Some sources indicate that a picture below taken by Frenchman George Mathieu in 1957, is also an example of light painting. However, we were unable to find any actual evidence - Mathieu was well known as calligraphist, he made his paintings with oil and was not addicted to photography. Most likely this photo - an example of photomontage. However - a great photomontage!
= 1967 English photographer Alan Jaras made first experiments of light art using light refraction patterns - 'refractographs' as he calls them. Alan was experimenting using the 'photogram' technique inspired by William Henry Fox Talbot's 'Photogenic Drawings' and the photograms of Laszlo Moholy-Nagy and Man Ray using the traditional photographic darkroom enlarger. Here is one of his first refractographs:
Alan says: “I was particularly interested in working with transparent objects and especially the 'caustic patterns' that the light from the enlarger lamp made on the paper such as these patterns from water and soap bubbles, but soon I changed to photographing objects on to 35mm B/W film so that I could make enlargement prints. I found that the fracture surfaces of large pieces of broken glass produced very interesting light patterns.
I then explored other interests for nearly 40 years until 2006 when I decided to continue again with my refraction photography. This time I used colour film. I removed the lens from a 35mm SLR camera, placed a glass object over the lens aperture and, in the dark using a single static beam of light, recorded the pattern directly on to the colour film”.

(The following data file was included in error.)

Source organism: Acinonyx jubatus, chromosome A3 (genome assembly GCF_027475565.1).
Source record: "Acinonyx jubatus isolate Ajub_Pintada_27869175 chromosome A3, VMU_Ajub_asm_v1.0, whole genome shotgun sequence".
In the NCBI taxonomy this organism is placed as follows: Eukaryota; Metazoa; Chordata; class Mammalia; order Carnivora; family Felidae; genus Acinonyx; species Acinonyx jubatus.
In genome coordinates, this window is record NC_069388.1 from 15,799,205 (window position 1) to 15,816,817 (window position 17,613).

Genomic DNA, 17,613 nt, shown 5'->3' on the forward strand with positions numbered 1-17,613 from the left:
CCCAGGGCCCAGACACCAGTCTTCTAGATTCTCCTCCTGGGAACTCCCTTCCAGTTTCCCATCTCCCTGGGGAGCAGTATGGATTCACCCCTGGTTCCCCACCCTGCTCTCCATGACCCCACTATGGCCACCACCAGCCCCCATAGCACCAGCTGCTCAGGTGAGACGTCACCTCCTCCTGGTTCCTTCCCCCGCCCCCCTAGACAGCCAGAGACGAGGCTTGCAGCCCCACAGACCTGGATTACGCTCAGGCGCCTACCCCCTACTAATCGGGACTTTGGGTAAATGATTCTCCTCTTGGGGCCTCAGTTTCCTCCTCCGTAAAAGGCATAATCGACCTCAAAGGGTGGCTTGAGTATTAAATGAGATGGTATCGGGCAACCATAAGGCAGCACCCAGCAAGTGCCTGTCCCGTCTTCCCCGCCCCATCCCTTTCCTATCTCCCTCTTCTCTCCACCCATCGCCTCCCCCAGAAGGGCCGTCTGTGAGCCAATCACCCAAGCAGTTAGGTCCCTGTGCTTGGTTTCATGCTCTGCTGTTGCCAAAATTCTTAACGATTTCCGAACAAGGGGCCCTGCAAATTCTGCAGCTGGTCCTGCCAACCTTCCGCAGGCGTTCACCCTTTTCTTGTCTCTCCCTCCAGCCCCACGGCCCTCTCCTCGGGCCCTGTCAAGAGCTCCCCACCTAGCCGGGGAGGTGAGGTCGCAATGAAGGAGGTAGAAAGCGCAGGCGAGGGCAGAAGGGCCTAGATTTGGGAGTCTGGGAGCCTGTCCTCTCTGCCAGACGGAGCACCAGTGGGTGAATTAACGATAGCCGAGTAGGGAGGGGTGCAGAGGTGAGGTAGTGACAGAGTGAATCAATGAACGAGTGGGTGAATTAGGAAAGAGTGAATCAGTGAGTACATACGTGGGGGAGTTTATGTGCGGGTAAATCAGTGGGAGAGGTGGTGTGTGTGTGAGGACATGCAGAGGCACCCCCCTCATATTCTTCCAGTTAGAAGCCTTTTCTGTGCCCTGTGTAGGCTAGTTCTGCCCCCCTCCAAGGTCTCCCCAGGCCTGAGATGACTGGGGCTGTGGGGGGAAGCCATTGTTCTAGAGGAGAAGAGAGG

= 1968. Barbara Blondeau (USA) received her Bachelor of Fine Arts degree at the School of the Art Institute of Chicago in 1961. Barbara finished her Masters degree in 1968 and moved to Philadelphia to teach at the Moore College of Art. She experimented with photograms, strobe lights, different winding speeds and masking techniques. You can see her long exposure photos with moving model.
Also Blondeau was a teacher and a friend of David Lebe, who was inspired by Barbara into photograms and what he calls “light drawings”.
Check this link to discover his incredible image "Computational Lightpainting" (which he called "Dusting" or "Abakography"). Also it is very interesting that Steve was inventor of HDR (High Dynamic Range) photography!
= In 1975, American photographer Ellen Carey published her light painted self-portraits:
Since then, the story of light painting will continued in part two.
List of artists in the order of artwork years:
1826 Joseph Nicéphore Niépce (France)
1839 William Henry Fox Talbot (England)
1843 Anna Atkins (England)
1884 Thomas Eakins (USA)
1889 Etienne-Jules Marey and Georges Demeny (France)
1911 Anton Giulio Bragaglia (Italy)
1914 Frank Gilbreth (USA)
1919 Christian Schad (Germany)
1922-1943 Laszlo Moholy-Nagy (Hungary)
1924 Alex Gastev (USSR)
1930s Wynn Bullock (USA)
1935 Man Ray (USA)
1936 Francis Bruguiere (USA)
1938-1939 Nathan Lerner (USA)
1940 Barbara Morgan (USA)
1941 Margaret Bourke-White (USA)
1942-1945 Gjon Mili (USA)
1943 Jack Delano (USA)
1946 Harry Callahan (USA)
1949 Pablo Picasso and Gjon Mili
1949 Henri Matisse and Gjon Mili
1949 Andreas Feininger (USA)
1952 Loomis Dean (USA)
1953 Herbert Matter (USA)
1954 Robert Doisneau (France)
1955 David Potts (Australia)
1955 Heinrich Heidersberger (Germany)
1967 Alan Jaras (UK)
1968 Barbara Blondeau (USA)
1974 Steve Mann (USA)
1975 Ellen Carey (USA)
…and so on :)
The author used information and photographs from public sources:
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I thank to Hugo Baptista for his kind help in english version of the text!
Also I thank for support to:
Comment by Dazler Lightpainting
Thank you for all of these great artistic and ephemeral moments.
Comment by Daniel Miller
A walk trough the history of light painting. Great article!I had no idea that I had something in common with Picasso :D
Comment by Unknown
It's great to know the History of modern day Art forms. Great Job!